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Rediff.com  » News » We came to India to save our lives: Rohingya Muslims

We came to India to save our lives: Rohingya Muslims

August 15, 2012 17:55 IST

Hyderabad has become the destination of Rohingya Muslims, fleeing the current wave of ethnic cleansing by the ruling Buddhist majority in Myanmar, especially in the Arakan region.

Walking through the hills and jungles facing great hardship, hunger, disease and death, how these refuge-seekers reached a city, thousands of miles away from their land, remain a mystery but it tells volume about what a human being, trying to save life from marauders can do. In the course they suffered major tragedies.

Haseena Begum from Mongdu is an example. She had fled with her husband and three children along with another group of people in to the jungle. But when she entered West Bengal after crossing the border, not knowing that she had entered in to another country, she had lost two of her children. One of them, Anwar Mustafa died of hunger.

"Only thing I remember is that we walked and walked in the day and in the night to get away from Myanmar. After the way they killed thousands of Rohingya Muslims, we could not have stayed and survived in that country", she said in Rohingya through an Urdu knowing interpreter.

Approximately 300 Rohingya Muslims from Arakan region, including men, women and children, have reached Hyderabad during the last few weeks and were provided shelter in the famous shrine of Syed Imam Ali Shah Quadri in Balapur in the outskirts of Hyderabad.

The local people including Hindus and Muslims and numerous organisations have provided them with food, clothing and shelters.

Each person and each family has its own tragic story to tell but one thing in common is that decades old persecution of Arakan Muslims by the Buddhist majority has now crossed all the limits as every day a fresh massacre was taking place, villages were being looted and burnt, women were being raped and people were being driven in to concentration camps.

"They tell us that as Muslims we had no rights because we were outsiders and we should either become Buddhist or leave the country," said Kifayatullah, a teacher.

"What has intensified the exodus in the recent times was the fresh crackdown by the authorities including the army and security forces against Muslims curbing all the religious freedom. They have burnt or closed down mosques, not allowing the call for prayers and even observing prayers and fasting," he said.

At individual level, even if one was allowed to be alive, finding square meal a day for the family was the biggest challenge.

"They have taken away all our lands and even cattle. There is night curfew. People are confined to their homes. If we need something we have to take permission from Buddhists," said Noor Mohammed, another refugee.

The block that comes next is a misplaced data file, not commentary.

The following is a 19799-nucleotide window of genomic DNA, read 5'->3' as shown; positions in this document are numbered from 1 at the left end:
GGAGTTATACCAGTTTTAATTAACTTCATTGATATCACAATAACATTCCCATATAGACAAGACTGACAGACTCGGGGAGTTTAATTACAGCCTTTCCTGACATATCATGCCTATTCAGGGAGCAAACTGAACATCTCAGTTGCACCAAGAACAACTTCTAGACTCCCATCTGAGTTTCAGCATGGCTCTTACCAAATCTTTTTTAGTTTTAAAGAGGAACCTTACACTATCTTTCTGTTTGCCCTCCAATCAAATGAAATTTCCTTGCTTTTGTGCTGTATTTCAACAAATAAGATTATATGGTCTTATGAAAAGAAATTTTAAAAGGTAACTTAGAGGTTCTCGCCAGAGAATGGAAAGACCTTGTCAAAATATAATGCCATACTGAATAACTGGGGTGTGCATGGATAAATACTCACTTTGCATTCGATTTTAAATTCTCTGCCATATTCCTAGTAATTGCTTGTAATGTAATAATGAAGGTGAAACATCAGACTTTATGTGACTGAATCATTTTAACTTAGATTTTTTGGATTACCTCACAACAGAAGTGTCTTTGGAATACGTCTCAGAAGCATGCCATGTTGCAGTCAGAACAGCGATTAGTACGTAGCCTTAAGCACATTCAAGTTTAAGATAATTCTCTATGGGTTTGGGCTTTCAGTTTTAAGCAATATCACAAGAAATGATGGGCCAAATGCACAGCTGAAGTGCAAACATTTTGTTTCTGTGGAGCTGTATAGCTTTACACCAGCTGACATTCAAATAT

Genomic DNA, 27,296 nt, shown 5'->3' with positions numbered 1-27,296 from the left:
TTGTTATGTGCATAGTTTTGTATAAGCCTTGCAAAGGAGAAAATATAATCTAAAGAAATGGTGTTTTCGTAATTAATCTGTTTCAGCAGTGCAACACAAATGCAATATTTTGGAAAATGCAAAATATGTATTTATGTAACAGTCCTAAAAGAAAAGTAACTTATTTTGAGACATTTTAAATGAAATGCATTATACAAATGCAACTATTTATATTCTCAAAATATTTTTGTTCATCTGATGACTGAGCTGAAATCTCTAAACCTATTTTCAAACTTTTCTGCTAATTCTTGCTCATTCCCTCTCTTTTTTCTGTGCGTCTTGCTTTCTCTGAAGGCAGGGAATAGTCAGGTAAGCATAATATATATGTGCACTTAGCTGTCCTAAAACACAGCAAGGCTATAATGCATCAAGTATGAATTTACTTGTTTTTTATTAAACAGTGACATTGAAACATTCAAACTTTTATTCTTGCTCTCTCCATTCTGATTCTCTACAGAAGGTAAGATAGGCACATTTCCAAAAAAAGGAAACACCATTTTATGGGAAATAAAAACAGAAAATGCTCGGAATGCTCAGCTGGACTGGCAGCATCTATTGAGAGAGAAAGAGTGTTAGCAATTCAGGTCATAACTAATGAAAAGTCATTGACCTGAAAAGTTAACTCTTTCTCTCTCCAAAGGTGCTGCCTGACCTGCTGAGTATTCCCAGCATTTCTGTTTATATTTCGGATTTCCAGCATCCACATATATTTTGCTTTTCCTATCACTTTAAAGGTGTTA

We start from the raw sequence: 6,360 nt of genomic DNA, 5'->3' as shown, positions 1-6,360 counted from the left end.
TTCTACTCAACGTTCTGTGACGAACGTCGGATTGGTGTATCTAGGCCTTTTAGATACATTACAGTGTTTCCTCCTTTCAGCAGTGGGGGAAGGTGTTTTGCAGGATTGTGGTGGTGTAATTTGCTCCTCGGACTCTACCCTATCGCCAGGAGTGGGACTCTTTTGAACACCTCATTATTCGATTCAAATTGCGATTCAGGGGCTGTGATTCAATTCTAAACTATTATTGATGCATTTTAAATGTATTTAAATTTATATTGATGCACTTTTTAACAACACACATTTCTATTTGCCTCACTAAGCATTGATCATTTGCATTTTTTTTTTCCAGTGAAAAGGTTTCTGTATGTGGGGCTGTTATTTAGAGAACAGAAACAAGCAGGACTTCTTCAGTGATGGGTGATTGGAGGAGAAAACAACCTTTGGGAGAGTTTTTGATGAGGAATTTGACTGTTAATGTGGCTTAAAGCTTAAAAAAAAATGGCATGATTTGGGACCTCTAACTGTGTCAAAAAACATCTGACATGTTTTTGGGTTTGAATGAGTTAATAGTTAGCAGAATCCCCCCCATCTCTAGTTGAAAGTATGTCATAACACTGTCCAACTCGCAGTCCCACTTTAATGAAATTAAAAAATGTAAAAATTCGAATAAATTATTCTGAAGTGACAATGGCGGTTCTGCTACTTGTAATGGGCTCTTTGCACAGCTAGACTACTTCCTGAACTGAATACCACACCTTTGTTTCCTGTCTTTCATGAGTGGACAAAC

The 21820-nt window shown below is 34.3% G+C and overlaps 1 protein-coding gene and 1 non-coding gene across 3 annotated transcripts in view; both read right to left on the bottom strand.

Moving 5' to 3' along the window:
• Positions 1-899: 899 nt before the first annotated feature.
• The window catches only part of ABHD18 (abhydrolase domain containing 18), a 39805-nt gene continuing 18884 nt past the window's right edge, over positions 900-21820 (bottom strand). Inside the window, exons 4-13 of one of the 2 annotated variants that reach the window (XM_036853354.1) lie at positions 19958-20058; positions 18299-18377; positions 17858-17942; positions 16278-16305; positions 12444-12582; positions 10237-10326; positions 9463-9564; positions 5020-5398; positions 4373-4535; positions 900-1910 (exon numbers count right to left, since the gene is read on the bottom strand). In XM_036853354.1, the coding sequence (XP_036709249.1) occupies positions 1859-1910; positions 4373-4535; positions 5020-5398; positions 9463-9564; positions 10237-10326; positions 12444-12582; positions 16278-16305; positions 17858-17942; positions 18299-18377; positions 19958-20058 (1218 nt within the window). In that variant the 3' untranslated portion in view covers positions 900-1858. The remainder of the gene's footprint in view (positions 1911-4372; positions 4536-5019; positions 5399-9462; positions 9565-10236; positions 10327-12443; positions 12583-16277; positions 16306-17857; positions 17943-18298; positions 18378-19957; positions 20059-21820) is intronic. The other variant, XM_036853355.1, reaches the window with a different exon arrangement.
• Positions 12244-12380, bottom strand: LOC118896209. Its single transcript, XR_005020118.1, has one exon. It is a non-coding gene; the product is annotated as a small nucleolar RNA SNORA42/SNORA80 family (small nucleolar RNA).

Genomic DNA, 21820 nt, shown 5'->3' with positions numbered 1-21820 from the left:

"When I tried to sell my cow, they seized it saying I don't have any right. When I built a house they burnt it down. My parents died in that. They have built a police station in that place", said Shabbir Ahmad, "We simply don't have any rights, even to be alive. We have come here only save our lives."

These people had to walk anywhere between 10 to 15 days to reach Indian border through Bangladesh. Many said that the Bangladesh authorities were not allowing them to stay as already there were 3 lakh Myanmar Muslim refugees in that country. Thailand and Malaysia too have a large number of them.

"After Bangladeshis forced us to leave, we continued our walk in the jungle to reach India," said Mohammed Aslam.

But why Hyderabad? They say that on reaching Kolkata they asked for a place which had a large Muslim population. "The people in Kolkata told us about Hyderabad and we boarded a train to reach this place and we have not been disappointed. Both Hindus and Muslims here have been very helpful,"said Shabbir Ahmad.

"We can not repay their debt," he added.

Another reason of their choosing Hyderabad could be the presence of about 30 Rohingya Muslim families in Hyderabad for the last two years.

Many newcomers knew these families. One of the old refugees is Mohammed Arafat who has now become an anchor for all the new arrivals as he can speak fluent Urdu.

"I am trying to help them as much as possible," says young Arafat who works as a labourer to feed his family. He enjoys the status of a refugee on the basis of a card issued by the United Nations High Commission of Refugees in New Delhi.

Many such families have moved from Hyderabad to Mumbai Delhi and other major cities.

But were they not stopped when crossing in to India illegally? "What border? We never realised that we have entered another country. Only when we talked to the people that we came to know that it was India," said Inayathullah, who came with his wife and three children.

While all of them speak only Rohingya a few educated can speak Urdu too. For the moment they were staying in sheds or ramshackle houses provided by the locals, either free or on a nominal rent.

Technically they are all illegal migrants but given the tremendous outpouring of sympathy for them because of the ethnic violence back in Myanmar, the authorities have also take a lenient view.

"The police is highly cooperative and helping them," said Mazhar Hussian, director, COVA, the implementation partner of UNHCR in Hyderabad. He was trying to help these people in getting the refugee status.

While these families have got a breather and a place to stay safely, they have an uncertain future. "We can make a living by working as laborers. Our worry is about the future of our children", said Noorussalam appealing to the world to ensure the safety and security of Muslims in Myanmar so one day they can return home.
Mohammed Siddique in Hyderabad